Watch Peter Strzok get in Trey Gowdy's face AGAIN and explain how real investigations are run
FBI agent Peter Strzok (left) and Rep. Trey Gowdy (R-SC). Images via screengrab.

Rep. Trey Gowdy (R-SC) was apparently unsatisfied with a long-awaited answer provided to him by FBI agent Peter Strzok during his testimony Thursday — and his loud objections led the agent to school him in bureau protocol.


After FBI counsel advised Strzok that he could provide an answer to Gowdy's question about witness interviews conducted in the Russia investigation between the days of July 31 and August 6, 2016, the agent responded that he was unsure how many interviews occurred during that time period nearly two years ago.

"We waited all that time for that answer?" the South Carolina Republican asked.

Strzok later caught Gowdy in a misstep when the congressman asked him about the number of interviews he conducted between May 17 and May 22 in 2018 — only to ask again for the previous year.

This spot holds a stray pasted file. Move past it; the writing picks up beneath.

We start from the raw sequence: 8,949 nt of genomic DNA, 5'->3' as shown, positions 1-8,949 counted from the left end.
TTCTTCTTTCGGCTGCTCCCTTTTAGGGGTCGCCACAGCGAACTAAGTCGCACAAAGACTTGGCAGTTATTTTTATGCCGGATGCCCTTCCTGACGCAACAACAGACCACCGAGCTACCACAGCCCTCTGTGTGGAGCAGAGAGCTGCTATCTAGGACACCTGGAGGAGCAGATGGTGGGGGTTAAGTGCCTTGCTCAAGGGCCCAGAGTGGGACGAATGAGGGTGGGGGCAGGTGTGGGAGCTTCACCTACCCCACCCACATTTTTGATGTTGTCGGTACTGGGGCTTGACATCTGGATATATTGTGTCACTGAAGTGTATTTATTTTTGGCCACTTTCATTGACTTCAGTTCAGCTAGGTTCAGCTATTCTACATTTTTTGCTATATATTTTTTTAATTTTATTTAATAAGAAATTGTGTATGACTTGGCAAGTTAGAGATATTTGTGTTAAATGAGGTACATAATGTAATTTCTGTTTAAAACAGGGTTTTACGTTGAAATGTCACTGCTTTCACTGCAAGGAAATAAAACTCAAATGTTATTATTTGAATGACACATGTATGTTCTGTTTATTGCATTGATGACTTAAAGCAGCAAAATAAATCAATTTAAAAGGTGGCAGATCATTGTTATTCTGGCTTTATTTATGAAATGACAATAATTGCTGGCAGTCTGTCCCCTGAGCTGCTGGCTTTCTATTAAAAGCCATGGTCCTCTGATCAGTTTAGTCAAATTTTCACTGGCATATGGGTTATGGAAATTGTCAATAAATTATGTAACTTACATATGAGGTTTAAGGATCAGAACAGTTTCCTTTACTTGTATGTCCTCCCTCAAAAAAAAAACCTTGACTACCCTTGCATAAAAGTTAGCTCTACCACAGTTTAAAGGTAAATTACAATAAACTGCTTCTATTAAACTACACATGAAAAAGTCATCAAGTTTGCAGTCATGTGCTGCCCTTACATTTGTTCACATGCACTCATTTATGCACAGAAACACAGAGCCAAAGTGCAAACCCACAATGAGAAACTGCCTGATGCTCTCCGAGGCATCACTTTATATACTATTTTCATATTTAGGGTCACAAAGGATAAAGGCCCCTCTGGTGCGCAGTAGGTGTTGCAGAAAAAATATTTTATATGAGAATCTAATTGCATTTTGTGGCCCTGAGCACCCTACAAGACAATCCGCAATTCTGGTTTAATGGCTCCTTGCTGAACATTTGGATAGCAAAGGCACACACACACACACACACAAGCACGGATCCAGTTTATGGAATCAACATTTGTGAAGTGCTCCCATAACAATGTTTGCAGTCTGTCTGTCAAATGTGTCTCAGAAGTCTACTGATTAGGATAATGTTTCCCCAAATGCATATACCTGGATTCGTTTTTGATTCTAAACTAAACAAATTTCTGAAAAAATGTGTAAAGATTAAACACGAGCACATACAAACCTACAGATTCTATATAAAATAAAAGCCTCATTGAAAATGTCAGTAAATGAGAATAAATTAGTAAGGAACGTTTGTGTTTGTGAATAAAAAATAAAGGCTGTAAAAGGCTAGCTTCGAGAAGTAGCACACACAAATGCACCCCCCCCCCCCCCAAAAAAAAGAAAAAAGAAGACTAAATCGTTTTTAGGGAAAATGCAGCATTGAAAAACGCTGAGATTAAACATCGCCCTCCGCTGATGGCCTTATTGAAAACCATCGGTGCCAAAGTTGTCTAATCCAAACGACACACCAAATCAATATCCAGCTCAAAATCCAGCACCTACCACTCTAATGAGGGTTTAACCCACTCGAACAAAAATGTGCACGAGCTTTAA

"You just went back a year from 2018 to 2017," Strzok replied, "and I don't know."

Gowdy then explained why the dates are important to him.

"You used the word 'impeachment' on May the 18th, 2017, and you used the word 'impeachment' on May the 22nd, 2017, and your testimony is you can't recall a single interview you would have done that was supposed to lead to impeachment," the congressman said. "When you are prejudging not just a result but a punishment which is what impeachment is, prejudging the conviction and the sentencing when you have not conducted a single solitary interview, I'm sorry, Agent Strzok, but that is letting your bias impact your professional judgment."

"Sir, look, I never prejudged anything," Strzok responded. "Not in this case, not in any others."

"At the time, I was a deputy assistant director," the agent replied. "I had section chiefs, supervisors, agents, people who do interviews — not me. If something is notable or high level, I might be involved, but it would be rare if not never that I would typically get out there and conduct interviews."

"You mentioned the use of the word 'impeachment,'" Strzok continued. "That was used in the context of my not knowing what this would lead to. I was not prejudging impeachment when I used that term it was saying it might be nothing, it might lead all the way to —."

"Oh, Mr. Strzok, please!" Gowdy yelled, but the committee's chairman overruled him.

Watch below: